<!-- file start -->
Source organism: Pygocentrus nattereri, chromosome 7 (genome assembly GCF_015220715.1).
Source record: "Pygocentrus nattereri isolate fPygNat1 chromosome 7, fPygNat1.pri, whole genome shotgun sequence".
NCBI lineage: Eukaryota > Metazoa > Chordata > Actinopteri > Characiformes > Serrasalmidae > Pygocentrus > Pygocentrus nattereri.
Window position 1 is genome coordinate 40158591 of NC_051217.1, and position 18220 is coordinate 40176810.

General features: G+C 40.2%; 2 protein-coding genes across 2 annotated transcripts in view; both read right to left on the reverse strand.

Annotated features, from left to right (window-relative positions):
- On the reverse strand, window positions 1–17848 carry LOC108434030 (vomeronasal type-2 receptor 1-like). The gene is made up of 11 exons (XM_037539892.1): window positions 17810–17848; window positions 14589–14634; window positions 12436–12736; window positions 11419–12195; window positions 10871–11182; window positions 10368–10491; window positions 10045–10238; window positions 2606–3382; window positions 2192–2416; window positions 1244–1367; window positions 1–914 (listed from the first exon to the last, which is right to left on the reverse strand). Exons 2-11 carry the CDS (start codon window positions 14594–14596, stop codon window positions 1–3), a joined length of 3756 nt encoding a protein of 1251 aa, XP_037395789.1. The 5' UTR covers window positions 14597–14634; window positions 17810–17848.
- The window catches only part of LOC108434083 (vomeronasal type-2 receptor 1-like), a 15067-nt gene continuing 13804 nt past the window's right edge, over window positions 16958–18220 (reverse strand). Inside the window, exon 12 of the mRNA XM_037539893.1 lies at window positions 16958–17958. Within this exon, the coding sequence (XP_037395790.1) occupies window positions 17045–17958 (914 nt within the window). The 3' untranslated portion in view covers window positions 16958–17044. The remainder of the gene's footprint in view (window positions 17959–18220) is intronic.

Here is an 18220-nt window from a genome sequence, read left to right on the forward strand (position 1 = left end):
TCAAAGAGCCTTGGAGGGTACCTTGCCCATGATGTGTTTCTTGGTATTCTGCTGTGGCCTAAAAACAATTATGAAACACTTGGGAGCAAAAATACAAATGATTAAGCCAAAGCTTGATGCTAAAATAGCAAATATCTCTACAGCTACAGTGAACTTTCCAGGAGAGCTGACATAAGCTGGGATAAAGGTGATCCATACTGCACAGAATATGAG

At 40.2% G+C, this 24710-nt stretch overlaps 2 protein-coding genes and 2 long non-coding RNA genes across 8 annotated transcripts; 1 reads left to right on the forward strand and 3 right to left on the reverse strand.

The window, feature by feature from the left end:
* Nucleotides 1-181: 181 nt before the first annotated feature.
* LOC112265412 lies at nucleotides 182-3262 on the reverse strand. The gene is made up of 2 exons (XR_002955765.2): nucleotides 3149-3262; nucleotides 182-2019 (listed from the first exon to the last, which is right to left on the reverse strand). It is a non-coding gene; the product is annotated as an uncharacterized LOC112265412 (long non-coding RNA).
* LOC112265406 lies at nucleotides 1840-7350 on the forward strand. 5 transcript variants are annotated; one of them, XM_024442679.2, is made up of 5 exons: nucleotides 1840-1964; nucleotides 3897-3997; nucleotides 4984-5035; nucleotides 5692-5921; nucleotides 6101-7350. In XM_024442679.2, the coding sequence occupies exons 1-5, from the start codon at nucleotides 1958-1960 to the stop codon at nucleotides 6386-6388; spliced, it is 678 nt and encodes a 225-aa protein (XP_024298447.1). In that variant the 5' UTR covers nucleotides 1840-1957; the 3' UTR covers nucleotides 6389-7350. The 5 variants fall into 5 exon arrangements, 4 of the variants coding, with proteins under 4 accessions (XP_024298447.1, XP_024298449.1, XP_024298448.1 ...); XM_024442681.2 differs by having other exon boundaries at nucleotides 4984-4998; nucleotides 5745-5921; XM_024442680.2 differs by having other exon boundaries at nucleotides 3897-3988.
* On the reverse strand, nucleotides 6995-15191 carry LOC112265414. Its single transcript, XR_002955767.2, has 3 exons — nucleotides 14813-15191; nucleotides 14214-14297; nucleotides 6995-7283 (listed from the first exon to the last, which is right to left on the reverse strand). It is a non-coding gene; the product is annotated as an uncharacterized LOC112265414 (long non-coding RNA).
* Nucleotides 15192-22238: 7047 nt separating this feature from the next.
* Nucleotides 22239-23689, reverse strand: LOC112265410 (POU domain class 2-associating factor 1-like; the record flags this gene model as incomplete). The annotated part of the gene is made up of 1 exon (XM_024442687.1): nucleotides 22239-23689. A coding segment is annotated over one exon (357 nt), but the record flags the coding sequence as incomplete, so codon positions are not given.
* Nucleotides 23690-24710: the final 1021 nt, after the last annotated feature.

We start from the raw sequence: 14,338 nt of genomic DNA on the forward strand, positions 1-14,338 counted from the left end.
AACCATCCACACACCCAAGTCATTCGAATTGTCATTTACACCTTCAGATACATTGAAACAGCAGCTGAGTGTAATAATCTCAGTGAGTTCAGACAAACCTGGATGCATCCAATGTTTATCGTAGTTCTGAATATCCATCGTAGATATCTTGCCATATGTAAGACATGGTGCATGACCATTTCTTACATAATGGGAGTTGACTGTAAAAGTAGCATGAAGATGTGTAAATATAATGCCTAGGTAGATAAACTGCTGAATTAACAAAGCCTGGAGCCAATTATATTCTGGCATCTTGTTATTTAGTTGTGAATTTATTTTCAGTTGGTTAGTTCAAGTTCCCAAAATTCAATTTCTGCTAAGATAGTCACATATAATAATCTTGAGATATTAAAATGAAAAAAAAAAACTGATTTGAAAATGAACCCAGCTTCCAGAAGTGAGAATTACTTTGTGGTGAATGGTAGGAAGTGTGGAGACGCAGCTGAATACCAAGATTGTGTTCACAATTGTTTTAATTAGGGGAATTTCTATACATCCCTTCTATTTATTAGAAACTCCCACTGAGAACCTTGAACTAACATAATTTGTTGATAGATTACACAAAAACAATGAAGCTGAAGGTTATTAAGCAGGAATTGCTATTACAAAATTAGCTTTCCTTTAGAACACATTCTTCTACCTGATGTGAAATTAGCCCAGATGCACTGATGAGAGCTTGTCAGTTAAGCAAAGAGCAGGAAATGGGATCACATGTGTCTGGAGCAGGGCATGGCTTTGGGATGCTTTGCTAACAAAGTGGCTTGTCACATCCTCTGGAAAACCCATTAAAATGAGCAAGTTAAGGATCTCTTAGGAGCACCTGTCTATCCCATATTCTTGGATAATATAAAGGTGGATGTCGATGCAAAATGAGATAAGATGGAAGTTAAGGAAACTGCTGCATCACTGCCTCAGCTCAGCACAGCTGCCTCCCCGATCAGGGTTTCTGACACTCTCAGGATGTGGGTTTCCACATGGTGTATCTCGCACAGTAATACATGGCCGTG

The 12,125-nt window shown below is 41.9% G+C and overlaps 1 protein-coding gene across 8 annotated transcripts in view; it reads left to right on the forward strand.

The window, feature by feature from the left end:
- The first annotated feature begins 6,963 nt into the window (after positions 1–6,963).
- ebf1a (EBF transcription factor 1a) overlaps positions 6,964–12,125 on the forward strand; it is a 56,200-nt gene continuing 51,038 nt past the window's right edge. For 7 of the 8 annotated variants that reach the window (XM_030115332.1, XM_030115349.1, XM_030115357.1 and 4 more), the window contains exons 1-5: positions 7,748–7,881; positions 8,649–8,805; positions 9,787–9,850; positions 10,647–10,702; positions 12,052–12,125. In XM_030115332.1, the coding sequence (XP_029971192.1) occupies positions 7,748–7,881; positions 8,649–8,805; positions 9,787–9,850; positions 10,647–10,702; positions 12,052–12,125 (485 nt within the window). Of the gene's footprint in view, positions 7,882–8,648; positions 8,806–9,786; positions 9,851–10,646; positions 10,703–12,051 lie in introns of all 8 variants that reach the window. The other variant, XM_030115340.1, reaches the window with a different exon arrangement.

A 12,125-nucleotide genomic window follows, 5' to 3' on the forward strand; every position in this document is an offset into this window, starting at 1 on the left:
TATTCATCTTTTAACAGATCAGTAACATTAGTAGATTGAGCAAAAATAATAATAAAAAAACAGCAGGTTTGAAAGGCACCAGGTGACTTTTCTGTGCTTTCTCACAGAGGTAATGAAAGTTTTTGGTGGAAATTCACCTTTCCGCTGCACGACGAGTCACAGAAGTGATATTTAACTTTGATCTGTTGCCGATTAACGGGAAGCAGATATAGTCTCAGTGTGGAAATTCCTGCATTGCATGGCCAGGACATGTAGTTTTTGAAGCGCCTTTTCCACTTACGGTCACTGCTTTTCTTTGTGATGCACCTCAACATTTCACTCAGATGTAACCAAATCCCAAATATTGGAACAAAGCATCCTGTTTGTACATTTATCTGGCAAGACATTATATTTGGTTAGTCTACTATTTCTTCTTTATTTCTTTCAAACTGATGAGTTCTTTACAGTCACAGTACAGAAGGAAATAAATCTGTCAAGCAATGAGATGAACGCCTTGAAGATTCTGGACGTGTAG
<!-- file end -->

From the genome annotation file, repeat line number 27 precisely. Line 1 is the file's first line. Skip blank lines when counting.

TATTCATCTTTTAACAGATCAGTAACATTAGTAGATTGAGCAAAAATAATAATAAAAAAACAGCAGGTTTGAAAGGCACCAGGTGACTTTTCTGTGCTTTCTCACAGAGGTAATGAAAGTTTTTGGTGGAAATTCACCTTTCCGCTGCACGACGAGTCACAGAAGTGATATTTAACTTTGATCTGTTGCCGATTAACGGGAAGCAGATATAGTCTCAGTGTGGAAATTCCTGCATTGCATGGCCAGGACATGTAGTTTTTGAAGCGCCTTTTCCACTTACGGTCACTGCTTTTCTTTGTGATGCACCTCAACATTTCACTCAGATGTAACCAAATCCCAAATATTGGAACAAAGCATCCTGTTTGTACATTTATCTGGCAAGACATTATATTTGGTTAGTCTACTATTTCTTCTTTATTTCTTTCAAACTGATGAGTTCTTTACAGTCACAGTACAGAAGGAAATAAATCTGTCAAGCAATGAGATGAACGCCTTGAAGATTCTGGACGTGTAG